Additionally, the land is not identified in the city’s general plan as currently being used as a park or for future recreation development or left as open space. The city has also reached its parkland requirement as set in the Quimby Act of California, which sets a standard dedication for future parkland at 5 acres per 1,000 residents. The city’s parks master plan, adopted in 2005, established a higher goal of 6 acres per 1,000 residents.

At that time, there was an estimated 199.9 acres of park space in Dana Point, equivalent to 5.52 acres per 1,000 residents, the staff report said, leaving the city 55.4 acres shy of its goal. The city’s master plan lists ways to fill this void, absent the Via Canon properties.

Since the plan’s adoption eight years ago, the city has acquired 92.4 acres of parkland and open space, including 70.8 acres of conservation lands and parks at the Headlands, more than 20 acres at Sea Terrace Park and a 0.6-acre park in Capistrano Beach on Calle Paloma.

What the future could bring

Information provided by the city of Dana Point.
Information provided by the city of Dana Point.

Tonight, four development proposals are on the council’s table.

The first offer comes from the Newport Beach-based Integral Communities, which has developed communities from Sacramento to San Diego. The real estate company expressed interest in the property’s purchase in January, offering to pay $4.5 to $5 million, city documents said. A subsequent, city-solicited appraisal placed the land’s value at $2 million.

However, from discussions with city staff, Integral indicated a desire to capitalize on the land’s usage, by maximizing residential density allowed in the property’s zoning. Under its residential duplex 14 zone, once developed the land could yield 45 housing units.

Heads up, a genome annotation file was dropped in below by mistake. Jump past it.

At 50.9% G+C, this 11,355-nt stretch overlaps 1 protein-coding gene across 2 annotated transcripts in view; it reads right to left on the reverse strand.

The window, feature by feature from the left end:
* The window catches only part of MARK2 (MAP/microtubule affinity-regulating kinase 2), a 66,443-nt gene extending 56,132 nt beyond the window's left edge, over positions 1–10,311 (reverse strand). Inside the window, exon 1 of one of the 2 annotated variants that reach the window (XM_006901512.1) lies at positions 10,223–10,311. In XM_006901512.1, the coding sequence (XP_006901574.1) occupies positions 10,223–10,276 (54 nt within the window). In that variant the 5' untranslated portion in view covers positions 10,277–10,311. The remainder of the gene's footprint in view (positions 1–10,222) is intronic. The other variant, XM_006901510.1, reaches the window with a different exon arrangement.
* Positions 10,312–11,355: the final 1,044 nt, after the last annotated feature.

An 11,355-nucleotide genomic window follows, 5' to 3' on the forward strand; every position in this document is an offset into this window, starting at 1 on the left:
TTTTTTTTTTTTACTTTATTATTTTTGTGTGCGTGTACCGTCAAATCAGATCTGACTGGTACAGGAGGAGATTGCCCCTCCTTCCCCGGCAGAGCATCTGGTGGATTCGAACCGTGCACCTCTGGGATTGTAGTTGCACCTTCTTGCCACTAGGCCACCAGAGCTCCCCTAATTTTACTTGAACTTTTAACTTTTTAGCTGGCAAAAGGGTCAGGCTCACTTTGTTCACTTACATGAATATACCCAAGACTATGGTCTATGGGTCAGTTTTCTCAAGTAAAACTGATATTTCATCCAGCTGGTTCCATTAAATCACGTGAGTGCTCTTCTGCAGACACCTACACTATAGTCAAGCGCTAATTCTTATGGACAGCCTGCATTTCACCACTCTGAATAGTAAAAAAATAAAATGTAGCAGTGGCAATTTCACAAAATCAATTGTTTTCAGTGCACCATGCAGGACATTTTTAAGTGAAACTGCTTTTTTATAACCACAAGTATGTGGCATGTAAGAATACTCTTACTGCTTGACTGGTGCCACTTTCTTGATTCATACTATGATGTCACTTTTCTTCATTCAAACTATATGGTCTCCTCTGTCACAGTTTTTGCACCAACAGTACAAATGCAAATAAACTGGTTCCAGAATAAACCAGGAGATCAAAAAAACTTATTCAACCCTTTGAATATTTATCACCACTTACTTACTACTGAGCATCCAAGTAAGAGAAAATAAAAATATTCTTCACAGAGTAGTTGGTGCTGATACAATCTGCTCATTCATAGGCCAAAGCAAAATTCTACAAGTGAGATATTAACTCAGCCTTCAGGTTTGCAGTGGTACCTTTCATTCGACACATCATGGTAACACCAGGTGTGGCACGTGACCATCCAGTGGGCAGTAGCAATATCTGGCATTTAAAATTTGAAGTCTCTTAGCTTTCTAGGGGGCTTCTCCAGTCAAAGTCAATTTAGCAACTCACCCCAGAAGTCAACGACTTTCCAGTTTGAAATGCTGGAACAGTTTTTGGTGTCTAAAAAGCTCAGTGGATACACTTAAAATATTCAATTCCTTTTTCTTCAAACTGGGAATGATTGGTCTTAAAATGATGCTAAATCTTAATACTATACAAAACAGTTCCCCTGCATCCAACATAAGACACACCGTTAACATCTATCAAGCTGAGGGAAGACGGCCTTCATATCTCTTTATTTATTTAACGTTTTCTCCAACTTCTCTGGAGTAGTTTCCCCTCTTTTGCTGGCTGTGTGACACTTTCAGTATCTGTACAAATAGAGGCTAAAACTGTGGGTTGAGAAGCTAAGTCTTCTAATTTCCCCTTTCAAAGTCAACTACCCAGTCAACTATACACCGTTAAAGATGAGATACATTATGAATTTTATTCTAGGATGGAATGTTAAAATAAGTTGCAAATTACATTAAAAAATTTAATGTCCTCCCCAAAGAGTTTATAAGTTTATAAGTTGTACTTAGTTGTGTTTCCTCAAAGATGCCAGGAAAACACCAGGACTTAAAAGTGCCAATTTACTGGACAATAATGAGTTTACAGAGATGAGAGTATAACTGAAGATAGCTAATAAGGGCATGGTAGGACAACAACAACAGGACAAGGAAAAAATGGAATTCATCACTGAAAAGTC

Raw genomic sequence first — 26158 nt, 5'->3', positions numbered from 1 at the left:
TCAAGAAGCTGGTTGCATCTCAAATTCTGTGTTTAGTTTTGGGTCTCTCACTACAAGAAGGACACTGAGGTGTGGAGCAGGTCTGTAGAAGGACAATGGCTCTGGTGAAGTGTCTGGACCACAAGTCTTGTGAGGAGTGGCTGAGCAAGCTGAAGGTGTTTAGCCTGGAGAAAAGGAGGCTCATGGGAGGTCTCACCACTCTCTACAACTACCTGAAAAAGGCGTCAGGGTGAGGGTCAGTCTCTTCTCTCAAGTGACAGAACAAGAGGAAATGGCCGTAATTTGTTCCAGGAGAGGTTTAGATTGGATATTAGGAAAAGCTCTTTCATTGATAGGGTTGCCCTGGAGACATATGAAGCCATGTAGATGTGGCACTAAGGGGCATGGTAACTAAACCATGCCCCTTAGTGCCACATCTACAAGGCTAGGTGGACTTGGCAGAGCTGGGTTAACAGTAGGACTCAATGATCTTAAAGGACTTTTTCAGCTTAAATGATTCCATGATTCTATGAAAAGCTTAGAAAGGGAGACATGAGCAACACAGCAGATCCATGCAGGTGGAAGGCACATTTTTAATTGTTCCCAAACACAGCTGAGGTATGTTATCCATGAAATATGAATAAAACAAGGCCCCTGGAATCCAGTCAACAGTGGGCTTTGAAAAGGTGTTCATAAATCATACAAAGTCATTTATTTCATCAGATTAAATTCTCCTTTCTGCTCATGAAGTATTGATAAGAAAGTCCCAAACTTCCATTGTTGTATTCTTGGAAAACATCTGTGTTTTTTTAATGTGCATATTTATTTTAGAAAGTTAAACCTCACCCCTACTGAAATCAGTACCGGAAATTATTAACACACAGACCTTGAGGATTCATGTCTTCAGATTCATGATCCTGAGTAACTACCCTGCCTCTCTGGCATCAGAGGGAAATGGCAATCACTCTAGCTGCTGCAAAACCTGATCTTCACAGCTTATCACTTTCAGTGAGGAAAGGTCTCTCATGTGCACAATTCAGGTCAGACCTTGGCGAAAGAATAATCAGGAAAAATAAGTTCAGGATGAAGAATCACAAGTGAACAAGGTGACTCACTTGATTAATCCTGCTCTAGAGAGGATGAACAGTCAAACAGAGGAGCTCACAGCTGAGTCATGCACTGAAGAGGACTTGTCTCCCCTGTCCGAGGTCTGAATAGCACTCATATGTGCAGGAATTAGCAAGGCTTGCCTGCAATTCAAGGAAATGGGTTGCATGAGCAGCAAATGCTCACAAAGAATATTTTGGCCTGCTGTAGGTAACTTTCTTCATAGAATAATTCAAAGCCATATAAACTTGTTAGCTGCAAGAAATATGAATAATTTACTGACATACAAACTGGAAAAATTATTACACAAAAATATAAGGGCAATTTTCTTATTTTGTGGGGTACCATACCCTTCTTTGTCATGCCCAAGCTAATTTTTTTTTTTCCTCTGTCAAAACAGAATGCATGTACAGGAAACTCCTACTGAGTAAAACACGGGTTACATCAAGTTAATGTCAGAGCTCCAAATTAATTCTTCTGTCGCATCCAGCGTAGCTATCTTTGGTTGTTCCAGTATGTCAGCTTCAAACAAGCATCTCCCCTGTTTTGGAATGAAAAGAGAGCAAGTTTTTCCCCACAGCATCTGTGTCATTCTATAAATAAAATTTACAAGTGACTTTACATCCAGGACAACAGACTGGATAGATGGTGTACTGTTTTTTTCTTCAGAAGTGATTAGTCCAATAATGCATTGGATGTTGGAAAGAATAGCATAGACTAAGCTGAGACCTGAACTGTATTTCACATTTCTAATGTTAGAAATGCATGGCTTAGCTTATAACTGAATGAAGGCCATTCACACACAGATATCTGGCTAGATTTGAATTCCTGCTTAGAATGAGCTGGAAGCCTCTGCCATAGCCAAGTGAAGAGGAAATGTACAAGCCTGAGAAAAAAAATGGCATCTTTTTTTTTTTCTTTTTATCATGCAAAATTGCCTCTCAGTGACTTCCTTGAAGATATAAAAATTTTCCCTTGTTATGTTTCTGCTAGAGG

Analyses done by Kibely Green, Inc., an Irvine-based company, placed a land value—based on Integral’s proposed 42 dwellings—between $5.3 and $6.8 million. A subsequent brokerage analysis from Land Advisors Organization concluded a higher value of $6.3 to $8.5 million. Land Advisors said its geo-technical engineer found the actual developable land was probably less than what their report assumed, due to geological issues.

Geological issues and historical erosion damage to previous structures housed there were previously recorded by the city, in its deeming the land unfit for park usage. The city also cited significant costs associated with the site’s need for grading improvements, before development could happen.

Since receiving the first offer, the City Council put the wheels in motion to sell the unused land in July. Staff followed by reaching out to other developers with the financial capacity and experience working in Orange County and with purchasing from a public agency, the staff report said.